US Catholic Faith in Real Life


By Danny Duncan Collum | Print this pagePrint | Email this pageShare
Hayes Carll (Lost High, 2011)

Despite the best efforts of the Nashville industry, country music refuses to die, and Hayes Carll’s new album is living proof. It has lyrics about wandering (“Hard Out Here”) and whiskey (“Bottle in My Hand”) and Mama (“Grateful for Christmas”). It’s got the twangy guitars and the sentimental moan of the pedal steel. So, of course, you’ll never hear a lick of Hayes Carll on today’s country radio.

Carll subtitled this record—with punctuation—(& other American stories). And on the lyric sheet the songs are labeled as “Chapters 1-12.” That could be pretentious if the lyrics weren’t so richly detailed. They sometimes sound like overheard barroom or coffee shop conversations, with the headline news channel playing in the background.

In an interview with the Austin-based website,, Carll said of the songs’ topical content, “Partly it’s a matter of being out on the road all year. People come out to the shows and you talk to them every night and you hear the stories. . . . Someone’s looking for work, his brother’s in Afghanistan.”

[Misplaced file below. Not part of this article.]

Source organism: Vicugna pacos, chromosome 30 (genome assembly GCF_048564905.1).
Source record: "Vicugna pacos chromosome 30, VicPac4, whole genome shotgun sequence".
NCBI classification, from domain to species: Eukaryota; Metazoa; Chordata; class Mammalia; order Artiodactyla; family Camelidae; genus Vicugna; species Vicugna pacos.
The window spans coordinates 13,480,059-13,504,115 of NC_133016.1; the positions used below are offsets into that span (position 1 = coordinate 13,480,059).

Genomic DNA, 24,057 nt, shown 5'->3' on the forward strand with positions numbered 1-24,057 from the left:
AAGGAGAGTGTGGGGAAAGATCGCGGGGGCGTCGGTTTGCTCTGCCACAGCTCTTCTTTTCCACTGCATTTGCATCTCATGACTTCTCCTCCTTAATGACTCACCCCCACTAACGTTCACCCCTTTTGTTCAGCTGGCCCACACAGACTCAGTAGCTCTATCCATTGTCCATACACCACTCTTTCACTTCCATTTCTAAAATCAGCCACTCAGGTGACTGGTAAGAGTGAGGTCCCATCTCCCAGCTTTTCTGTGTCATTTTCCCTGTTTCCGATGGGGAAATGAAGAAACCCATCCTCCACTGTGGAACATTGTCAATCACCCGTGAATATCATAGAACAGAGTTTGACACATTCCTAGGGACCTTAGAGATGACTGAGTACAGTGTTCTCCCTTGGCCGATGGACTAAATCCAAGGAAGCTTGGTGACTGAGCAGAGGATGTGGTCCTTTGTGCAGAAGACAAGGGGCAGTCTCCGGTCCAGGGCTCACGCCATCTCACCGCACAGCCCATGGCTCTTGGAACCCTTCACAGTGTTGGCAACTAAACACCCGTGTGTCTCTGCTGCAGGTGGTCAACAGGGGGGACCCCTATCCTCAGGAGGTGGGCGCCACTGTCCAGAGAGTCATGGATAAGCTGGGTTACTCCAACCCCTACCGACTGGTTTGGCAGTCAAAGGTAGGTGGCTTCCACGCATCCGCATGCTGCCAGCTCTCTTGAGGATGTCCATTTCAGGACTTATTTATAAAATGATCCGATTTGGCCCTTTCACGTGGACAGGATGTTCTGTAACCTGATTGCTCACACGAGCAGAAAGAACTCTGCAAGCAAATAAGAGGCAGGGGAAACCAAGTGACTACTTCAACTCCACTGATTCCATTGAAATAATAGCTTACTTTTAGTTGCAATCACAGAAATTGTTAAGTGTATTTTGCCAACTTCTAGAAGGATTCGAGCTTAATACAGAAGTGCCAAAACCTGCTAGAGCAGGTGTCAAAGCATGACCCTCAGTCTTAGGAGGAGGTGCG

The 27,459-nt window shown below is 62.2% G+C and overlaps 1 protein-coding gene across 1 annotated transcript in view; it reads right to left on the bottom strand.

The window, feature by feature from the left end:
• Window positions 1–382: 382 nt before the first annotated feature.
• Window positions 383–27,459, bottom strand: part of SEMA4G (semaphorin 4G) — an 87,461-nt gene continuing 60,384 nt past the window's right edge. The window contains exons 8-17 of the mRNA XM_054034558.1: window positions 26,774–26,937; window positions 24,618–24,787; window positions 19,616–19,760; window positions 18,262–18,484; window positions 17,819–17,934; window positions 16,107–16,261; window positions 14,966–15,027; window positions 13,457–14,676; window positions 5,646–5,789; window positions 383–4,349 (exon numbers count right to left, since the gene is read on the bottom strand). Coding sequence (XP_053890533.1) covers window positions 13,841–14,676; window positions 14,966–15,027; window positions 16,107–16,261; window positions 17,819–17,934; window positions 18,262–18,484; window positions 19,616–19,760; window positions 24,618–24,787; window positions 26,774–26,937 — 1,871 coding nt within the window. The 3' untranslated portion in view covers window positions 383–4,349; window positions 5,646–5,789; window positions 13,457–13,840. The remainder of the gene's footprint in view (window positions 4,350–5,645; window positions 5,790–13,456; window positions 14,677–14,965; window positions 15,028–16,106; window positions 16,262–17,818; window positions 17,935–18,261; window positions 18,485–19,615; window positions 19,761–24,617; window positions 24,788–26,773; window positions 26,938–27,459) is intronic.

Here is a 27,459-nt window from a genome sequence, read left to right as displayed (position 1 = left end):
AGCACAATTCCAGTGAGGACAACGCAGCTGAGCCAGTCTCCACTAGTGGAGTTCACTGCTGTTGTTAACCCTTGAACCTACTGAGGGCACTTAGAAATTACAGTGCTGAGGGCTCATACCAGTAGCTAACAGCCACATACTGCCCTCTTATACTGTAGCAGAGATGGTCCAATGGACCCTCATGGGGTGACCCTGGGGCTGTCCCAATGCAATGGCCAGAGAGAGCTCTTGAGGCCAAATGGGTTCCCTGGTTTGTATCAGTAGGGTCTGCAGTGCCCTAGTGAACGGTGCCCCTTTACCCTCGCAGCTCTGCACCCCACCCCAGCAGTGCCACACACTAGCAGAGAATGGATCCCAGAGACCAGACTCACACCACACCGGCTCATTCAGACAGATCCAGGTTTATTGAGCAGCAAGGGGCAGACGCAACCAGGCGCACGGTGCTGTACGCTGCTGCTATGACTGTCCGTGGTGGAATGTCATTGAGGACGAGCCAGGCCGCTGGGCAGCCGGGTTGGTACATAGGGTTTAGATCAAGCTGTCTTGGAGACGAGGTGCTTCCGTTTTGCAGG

For the young people Carll meets in honky tonks and rock clubs, Afghanistan is more real than reality TV. The album’s baffling title itself comes from that experience. It’s military slang for “Kiss My Ass Goodbye. You’re on Your Own.” And the song in which it occurs is a wildly surreal, and appropriately cynical, rendering of the invading American soldier’s plight, with the music from Bob Dylan’s “Subterranean Homesick Blues” turned up to 11.

The song “Grateful for Christmas” has three scenes of family gatherings for “the birth of our Lord.” In the first, the narrator is a child at his grandparents’ house. In the second, he’s a restless young man, and Grandpa is dead. In the third, he’s ripened into maturity and assumed the role of family patriarch himself. Here’s hoping we get to follow Hayes Carll through that whole cycle of life.